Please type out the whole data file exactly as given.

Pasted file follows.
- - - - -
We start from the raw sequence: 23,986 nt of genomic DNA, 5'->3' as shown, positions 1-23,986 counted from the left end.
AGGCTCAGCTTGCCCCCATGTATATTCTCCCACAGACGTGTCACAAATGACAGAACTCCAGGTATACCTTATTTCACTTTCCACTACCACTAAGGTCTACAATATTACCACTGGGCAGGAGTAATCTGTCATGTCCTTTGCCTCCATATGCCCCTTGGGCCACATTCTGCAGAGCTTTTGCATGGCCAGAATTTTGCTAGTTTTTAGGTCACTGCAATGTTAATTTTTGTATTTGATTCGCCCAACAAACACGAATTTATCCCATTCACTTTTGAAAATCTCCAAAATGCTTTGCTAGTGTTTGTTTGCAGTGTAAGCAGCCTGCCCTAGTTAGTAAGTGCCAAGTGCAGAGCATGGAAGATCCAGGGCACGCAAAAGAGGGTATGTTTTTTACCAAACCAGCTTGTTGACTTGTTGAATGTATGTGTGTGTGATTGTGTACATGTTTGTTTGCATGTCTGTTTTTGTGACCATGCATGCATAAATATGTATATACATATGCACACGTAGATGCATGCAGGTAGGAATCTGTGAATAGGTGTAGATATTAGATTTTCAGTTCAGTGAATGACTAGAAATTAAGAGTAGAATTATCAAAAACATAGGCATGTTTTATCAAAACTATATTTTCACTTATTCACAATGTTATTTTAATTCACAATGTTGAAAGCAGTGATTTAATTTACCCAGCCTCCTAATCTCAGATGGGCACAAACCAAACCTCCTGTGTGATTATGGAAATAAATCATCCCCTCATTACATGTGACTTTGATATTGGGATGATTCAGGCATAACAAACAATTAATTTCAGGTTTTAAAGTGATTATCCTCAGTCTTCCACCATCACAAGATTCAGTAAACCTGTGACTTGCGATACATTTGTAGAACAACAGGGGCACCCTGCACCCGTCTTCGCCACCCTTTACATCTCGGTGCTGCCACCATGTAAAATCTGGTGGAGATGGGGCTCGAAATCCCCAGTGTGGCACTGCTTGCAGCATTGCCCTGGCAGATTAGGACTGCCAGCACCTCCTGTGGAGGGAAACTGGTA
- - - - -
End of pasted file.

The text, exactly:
We start from the raw sequence: 23,986 nt of genomic DNA, 5'->3' as shown, positions 1-23,986 counted from the left end.
AGGCTCAGCTTGCCCCCATGTATATTCTCCCACAGACGTGTCACAAATGACAGAACTCCAGGTATACCTTATTTCACTTTCCACTACCACTAAGGTCTACAATATTACCACTGGGCAGGAGTAATCTGTCATGTCCTTTGCCTCCATATGCCCCTTGGGCCACATTCTGCAGAGCTTTTGCATGGCCAGAATTTTGCTAGTTTTTAGGTCACTGCAATGTTAATTTTTGTATTTGATTCGCCCAACAAACACGAATTTATCCCATTCACTTTTGAAAATCTCCAAAATGCTTTGCTAGTGTTTGTTTGCAGTGTAAGCAGCCTGCCCTAGTTAGTAAGTGCCAAGTGCAGAGCATGGAAGATCCAGGGCACGCAAAAGAGGGTATGTTTTTTACCAAACCAGCTTGTTGACTTGTTGAATGTATGTGTGTGTGATTGTGTACATGTTTGTTTGCATGTCTGTTTTTGTGACCATGCATGCATAAATATGTATATACATATGCACACGTAGATGCATGCAGGTAGGAATCTGTGAATAGGTGTAGATATTAGATTTTCAGTTCAGTGAATGACTAGAAATTAAGAGTAGAATTATCAAAAACATAGGCATGTTTTATCAAAACTATATTTTCACTTATTCACAATGTTATTTTAATTCACAATGTTGAAAGCAGTGATTTAATTTACCCAGCCTCCTAATCTCAGATGGGCACAAACCAAACCTCCTGTGTGATTATGGAAATAAATCATCCCCTCATTACATGTGACTTTGATATTGGGATGATTCAGGCATAACAAACAATTAATTTCAGGTTTTAAAGTGATTATCCTCAGTCTTCCACCATCACAAGATTCAGTAAACCTGTGACTTGCGATACATTTGTAGAACAACAGGGGCACCCTGCACCCGTCTTCGCCACCCTTTACATCTCGGTGCTGCCACCATGTAAAATCTGGTGGAGATGGGGCTCGAAATCCCCAGTGTGGCACTGCTTGCAGCATTGCCCTGGCAGATTAGGACTGCCAGCACCTCCTGTGGAGGGAAACTGGTA